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  1. #1

    XHTML alt attribute practically required or not?

    The website using XHTML 1.0 transitional is missing alt attributes on some img tags and yet it works fine on all browsers it has been tested with where it should work.
    (There's a few other validation errors which I'm fixing now too, so nevermind those.)

    Not having the unnecessary alt tags saves time and makes the html file smaller.

    Having them, as far as I know only makes the page completely valid and modem users etc. will have to see some SEO text for a while.
    Am I missing something?
    Last edited by Tertsi; 12-15-2006 at 05:51 AM.

  2. #2
    Join Date
    Jul 2003
    Castle Pines, CO
    The alt attribute is required HTML and XHTML.

    Check out <img> tag. It is more for accessibility - say if someone who does not want images to show, the alt text is displayed. Or if someone who is blind, they would still be able to know an image is there at least using their computer

  3. #3
    Join Date
    May 2004
    Pflugerville, TX
    Not having the unnecessary alt tags saves time and makes the html file smaller.
    There is no such thing as an unnecessary alt tag. If you have an image on the page that has no contextual value whatsoever, it probably belongs in your style sheet as a background image, or (for those who like to junk up pages with blank spacer images) it simply doesn't belong anywhere on the site.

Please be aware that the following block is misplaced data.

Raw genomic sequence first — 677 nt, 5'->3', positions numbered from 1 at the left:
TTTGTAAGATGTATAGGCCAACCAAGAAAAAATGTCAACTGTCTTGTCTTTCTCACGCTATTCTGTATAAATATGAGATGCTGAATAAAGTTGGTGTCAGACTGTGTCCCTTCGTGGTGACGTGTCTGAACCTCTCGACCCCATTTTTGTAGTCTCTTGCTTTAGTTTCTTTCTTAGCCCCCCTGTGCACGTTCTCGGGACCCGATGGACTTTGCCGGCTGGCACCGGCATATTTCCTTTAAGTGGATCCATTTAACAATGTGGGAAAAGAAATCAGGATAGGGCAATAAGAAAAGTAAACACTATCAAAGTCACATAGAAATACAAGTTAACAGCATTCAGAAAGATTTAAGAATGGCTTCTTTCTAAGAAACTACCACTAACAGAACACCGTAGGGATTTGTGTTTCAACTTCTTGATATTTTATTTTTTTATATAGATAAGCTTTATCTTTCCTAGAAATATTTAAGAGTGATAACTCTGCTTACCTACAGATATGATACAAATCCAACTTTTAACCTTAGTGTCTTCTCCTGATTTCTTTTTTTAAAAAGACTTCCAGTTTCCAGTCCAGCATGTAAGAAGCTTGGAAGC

Alternative text is necessary for many Web users, as Corey pointed out. It is also a desirable component for search engines, as it gives meaning to otherwise meaningless images.

    The only exception to this rule is if the appropriate alternative text is being used right next to the image itself. For instance, if you have a picture of yourself, and right next to it you have a heading <h1>[your name]</h1>, providing alternative text would cause a redundancy. In this case, you would place a blank alt attribute into the image, because it is just as important to tell the browser to disregard alternative text when it is displayed right next door. But this means the addition of blank alt="" serves a purpose, and is therefore not unnecessary.

    Will an image display without alt text? Sure. With the exception of true XML, browsers will be forgiving and display your image just fine. That doesn't mean it's the right thing to do!
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  4. #4

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